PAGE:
MIDDLETOWN — Over 150 residents gathered on a virtual community forum on Tuesday evening to brainstorm about the best ways to redevelop the riverfront.
The city has hired three firms to oversee the riverfront redevelopment project — the consulting firm Karp Strategies, the engineering and environmental consulting firm Langan and the architectural firm Cooper Robertson.
Mayor Ben Florsheim said that the title of the project, “Return to the Riverbend” referred to a desire to reconnect the city with the waterfront, which he referred to as its “origin and soul.”
“Over time, generation after generation … that waterfront has become more and more separated from the ways in which we conduct our daily lives,” said Florsheim. He added that, about 30 years ago, a push had begun to reverse that course.
In November 2020, voters approved a $55 million infrastructure package that included $5 million to be put toward the purchase of properties on the waterfront. In April, Middletown’s City Council voted unanimously to purchase four properties, including the 9-acre former site of Jackson Corrugated Container manufacturer, for a total of $2.55 million.
Joseph Samolis, Middletown’s director of planning, conservation and development, said that the city was also working on the redevelopment of the former Canoe Club at 80 Harbor Drive and on conducting four brownfield site assessments of properties located on the riverfront using a $300,000 grant that the city received from the Environmental Protection Agency last year.
Mike Aziz, partner and director of urban design at Cooper Robertson, said the firm would be studying the area stretching from Harbor Park to Rushford Center, and from the Riverfront to Route 9 and Silver Street – a larger area that had been considered previously. He said the firm would also be looking at the impacts of the project on Main Street, the Downtown and the North End.
Economic development versus green space
In an attendee poll, 65 percent of the people in the meeting said they wanted a riverfront that was “vibrant” and “mixed-use.” Multiple residents expressed a desire to have the riverfront feel connected with Main Street and the downtown.
“I don’t want it to feel isolated from the rest of the city and don’t want visitors to need a car to comfortably access it,” resident Laura Baum wrote in the chat.
“I imagine a block-wide overpass that flows from downtown (maybe where the current city hall is) across Route 9 to the riverfront. Having plantings, benches and vendor kiosks along the overpass will give more of a feel of continuing the city out through to the riverfront. There could even be performances on the overpass,” resident Anna Salo-Markowski wrote.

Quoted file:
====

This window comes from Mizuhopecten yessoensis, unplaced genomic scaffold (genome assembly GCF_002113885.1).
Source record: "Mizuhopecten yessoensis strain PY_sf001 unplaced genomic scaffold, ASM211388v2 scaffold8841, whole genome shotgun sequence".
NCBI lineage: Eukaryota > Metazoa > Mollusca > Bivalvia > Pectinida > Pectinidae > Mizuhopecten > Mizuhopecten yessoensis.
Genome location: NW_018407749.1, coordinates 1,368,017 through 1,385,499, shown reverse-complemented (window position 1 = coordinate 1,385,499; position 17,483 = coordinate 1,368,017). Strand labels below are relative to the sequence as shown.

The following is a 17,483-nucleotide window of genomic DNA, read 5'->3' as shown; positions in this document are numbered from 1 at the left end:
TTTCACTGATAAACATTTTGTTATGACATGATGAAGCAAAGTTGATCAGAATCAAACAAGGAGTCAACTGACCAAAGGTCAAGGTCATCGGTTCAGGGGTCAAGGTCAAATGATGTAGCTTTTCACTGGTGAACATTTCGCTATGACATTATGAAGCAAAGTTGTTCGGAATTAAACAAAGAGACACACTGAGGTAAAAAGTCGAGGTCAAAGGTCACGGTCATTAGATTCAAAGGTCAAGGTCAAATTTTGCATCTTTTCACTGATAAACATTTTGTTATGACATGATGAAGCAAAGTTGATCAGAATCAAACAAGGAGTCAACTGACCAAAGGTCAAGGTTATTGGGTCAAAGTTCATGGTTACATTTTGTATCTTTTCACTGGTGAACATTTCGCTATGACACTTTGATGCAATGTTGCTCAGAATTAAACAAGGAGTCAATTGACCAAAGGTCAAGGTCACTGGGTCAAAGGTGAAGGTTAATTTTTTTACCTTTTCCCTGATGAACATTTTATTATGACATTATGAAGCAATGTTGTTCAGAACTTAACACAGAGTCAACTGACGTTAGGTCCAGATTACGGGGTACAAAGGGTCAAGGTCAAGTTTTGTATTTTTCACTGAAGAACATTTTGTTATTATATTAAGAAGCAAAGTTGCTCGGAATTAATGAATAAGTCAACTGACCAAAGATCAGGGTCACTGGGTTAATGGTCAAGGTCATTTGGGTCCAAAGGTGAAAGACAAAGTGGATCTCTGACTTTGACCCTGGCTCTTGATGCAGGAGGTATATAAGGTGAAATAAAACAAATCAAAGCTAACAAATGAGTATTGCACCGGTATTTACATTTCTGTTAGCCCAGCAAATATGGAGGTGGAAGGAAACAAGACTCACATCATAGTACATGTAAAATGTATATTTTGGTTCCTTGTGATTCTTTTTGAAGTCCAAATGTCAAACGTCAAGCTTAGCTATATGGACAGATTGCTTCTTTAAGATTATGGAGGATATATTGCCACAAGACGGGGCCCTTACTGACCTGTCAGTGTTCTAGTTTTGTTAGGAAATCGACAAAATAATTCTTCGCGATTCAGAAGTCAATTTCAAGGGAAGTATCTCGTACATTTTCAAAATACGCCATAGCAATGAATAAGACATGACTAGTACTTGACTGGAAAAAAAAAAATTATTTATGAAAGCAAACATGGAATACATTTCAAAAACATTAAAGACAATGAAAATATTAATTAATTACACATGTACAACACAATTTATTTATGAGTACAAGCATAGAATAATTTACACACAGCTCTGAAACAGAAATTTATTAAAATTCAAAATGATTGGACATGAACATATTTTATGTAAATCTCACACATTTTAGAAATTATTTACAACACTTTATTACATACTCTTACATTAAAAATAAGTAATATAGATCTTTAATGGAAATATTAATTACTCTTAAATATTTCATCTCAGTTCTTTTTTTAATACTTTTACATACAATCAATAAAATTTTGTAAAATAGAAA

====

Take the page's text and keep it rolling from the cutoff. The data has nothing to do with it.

“I see a Water Taxi that uses a marina front that brings traffic into Main street cafes and Recreational Contests that allow for swimming and canoeing challenges for all ages!” wrote Nanette Fresher.
Residents were also split about whether the riverfront should be primarily a place for economic development, or whether recreational use should be prioritized.
Guy Russo, Middletown’s director of water and sewer, said he felt that the development of the riverfront should contribute to the town’s grand list, since the town would be investing a lot of money into the project.
Eugene Nocera, a Democrat and the majority leader on the town’s Common Council, said that he could imagine a larger meeting or co-working space being part of the project, one that could house art galleries or start-up companies. He referenced the Work_Space in Manchester as a possible model.
“[A] workspace is a phenomenal addition to the community, and I would love to see it by our river,” said Nocera.
Philip Pessina, a Republican and the minority leader on the town’s Common Council, reminisced about how, when he was growing up, the riverfront was the site of boating and regatta races. He said he would like to see a boat launch on the river.
“Our residents have to go to Portland to launch a boat. That does not make any sense, never has,” said Pessina.
Resident Carrie Henery said she wanted the riverfront to be “public and free” for people. Jonathan Michael added that the city should make clear from the start the desire to preserve as much public space as possible.
“There will be no shortage of private businesses that want to get involved in this down the road,” said Michael.
Climate, parking and Route 9
Several residents also said they wanted to make sure that environmental considerations were being taken into account, particularly annual flooding and the potential results of climate change. Residents also expressed concerns about parking and not wanting the riverfront to become a parking lot. One person mentioned the possibility of having a trolley travel between Wesleyan, Main Street and the waterfront.
Michael also brought up the possibility of affordable housing on the riverfront. While not all residents agreed that housing should be placed on the riverfront, multiple residents said that if any housing was built on or near the riverfront, it should be inclusive.
“I would hate to see few and only the affluent be able to live in this area,” wrote resident Lori Lodge.
Other residents expressed desires for cultural activities such as Shakespeare in the Park, places for walking and biking, rooftop restaurants, a multi-use performance space and retail businesses that would support water sports.
Florsheim said at the end of the meeting that a strong plan for the riverfront would give the community a greater influence in the state Department of Transportation’s final plans for the project to remove two signals on Route 9 near downtown Middletown.
Aziz said the firm would share plan concepts at another community workshop later in the fall. He also said that the firm will be opening a design gallery at the Main Street Market on Saturday, October 16, to provide more information on the riverfront plans